SALEM, Ore. -- Once the January 2012 storms were over and floodwaters receded, Oregon faced a massive--and expensive--cleanup and rebuilding process.
Much of that work falls to local governments. They must marshal first responders during a disaster, clear out tons of debris, and repair and rebuild damaged public property.
After a major disaster declaration, the Federal Emergency Management Agency’s Public Assistance (PA) program is available to help. PA dollars benefit everyone.
PA money can be used to clean up the community, repair bridges, put water systems and utilities back in order, rebuild libraries and replace damaged books, repair hospitals and emergency services, rebuild schools and universities, and restore damaged public parks so that families can enjoy them again.
“FEMA Public Assistance dollars come to the community through a partnership between the state, local authorities and the federal government,” said Federal Coordinating Officer Dolph Diemont.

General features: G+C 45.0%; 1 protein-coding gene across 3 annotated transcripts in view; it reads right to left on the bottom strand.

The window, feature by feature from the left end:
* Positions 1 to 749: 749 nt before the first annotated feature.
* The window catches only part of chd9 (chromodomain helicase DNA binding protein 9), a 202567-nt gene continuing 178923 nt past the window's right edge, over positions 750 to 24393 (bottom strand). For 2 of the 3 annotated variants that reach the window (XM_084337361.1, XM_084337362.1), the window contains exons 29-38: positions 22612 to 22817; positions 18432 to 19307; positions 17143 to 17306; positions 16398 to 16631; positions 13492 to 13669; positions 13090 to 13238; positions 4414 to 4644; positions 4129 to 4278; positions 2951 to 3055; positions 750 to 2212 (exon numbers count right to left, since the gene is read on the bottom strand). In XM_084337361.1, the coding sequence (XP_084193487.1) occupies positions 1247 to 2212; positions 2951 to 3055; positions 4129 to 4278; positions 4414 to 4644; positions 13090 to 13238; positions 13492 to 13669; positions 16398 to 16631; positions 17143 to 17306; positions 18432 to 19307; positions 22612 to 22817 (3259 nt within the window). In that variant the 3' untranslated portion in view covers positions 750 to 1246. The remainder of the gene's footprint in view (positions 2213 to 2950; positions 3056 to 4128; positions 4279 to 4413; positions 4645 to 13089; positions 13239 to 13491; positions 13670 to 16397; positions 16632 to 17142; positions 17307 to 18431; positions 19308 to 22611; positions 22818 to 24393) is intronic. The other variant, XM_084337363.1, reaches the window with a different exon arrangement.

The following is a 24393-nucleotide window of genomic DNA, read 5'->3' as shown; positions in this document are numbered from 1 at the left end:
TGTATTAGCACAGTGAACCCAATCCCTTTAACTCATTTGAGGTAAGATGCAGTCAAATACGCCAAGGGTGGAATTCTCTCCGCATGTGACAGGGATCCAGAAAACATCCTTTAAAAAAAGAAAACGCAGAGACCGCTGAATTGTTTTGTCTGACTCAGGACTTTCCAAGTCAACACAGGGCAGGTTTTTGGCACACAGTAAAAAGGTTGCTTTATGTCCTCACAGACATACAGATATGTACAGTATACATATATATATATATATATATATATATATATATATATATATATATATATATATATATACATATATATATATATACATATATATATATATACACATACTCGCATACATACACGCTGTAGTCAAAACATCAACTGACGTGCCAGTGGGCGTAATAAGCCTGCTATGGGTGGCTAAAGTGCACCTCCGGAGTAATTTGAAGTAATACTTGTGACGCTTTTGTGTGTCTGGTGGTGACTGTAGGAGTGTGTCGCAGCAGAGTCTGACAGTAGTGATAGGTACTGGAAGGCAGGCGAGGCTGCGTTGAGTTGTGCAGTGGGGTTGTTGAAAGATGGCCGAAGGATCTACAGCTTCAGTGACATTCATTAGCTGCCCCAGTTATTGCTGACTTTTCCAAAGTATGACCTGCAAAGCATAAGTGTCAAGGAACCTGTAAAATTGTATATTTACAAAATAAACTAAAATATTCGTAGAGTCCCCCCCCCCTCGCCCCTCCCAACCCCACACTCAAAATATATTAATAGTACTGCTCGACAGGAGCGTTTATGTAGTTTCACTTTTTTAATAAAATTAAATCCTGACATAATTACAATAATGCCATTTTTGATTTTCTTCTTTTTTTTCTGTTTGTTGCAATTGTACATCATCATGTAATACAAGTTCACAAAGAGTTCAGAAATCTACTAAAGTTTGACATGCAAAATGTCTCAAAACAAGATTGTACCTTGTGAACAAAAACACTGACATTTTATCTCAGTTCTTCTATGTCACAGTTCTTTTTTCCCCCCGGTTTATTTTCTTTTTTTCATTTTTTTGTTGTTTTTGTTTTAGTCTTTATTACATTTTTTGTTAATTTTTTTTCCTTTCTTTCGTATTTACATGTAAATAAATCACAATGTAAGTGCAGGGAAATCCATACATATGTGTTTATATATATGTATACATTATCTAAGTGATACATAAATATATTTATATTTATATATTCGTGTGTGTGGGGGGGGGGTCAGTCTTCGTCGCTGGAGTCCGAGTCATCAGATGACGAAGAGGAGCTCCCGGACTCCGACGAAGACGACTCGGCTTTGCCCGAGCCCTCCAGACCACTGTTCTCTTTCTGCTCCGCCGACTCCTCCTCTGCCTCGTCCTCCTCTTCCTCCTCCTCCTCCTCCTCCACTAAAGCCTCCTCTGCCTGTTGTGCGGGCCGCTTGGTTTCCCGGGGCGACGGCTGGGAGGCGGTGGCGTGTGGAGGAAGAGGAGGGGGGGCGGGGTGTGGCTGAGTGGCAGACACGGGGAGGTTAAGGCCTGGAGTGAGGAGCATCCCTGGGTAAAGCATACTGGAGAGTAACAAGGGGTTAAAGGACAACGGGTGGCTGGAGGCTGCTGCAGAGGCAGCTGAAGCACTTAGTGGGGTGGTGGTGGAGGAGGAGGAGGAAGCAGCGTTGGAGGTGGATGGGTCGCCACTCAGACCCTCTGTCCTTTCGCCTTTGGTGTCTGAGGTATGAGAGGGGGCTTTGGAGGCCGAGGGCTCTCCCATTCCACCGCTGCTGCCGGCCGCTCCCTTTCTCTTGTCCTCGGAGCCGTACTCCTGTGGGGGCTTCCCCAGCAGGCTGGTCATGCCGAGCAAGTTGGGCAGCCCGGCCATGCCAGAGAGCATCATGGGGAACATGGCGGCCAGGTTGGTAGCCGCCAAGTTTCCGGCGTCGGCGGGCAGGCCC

“FEMA pays up 75 percent of the eligible cost of putting a community back on its feet. The applicant is responsible for the remaining 25 percent,” said Oregon’s State Coordinating Officer Paulina Layton.
Public Assistance is available to state government agencies, local and county governments, and private nonprofit organizations that own or operate facilities that provide essential government-type services.
Twelve Oregon counties recently were designated eligible to receive all categories of public assistance: Benton, Columbia, Coos, Curry, Douglas, Hood River, Lane, Lincoln, Linn, Marion, Polk and Tillamook.
FEMA's mission is to support our citizens and first responders to ensure that as a nation we work together to build, sustain, and improve our capability to prepare for, protect against, respond to, recover from, and mitigate all hazards.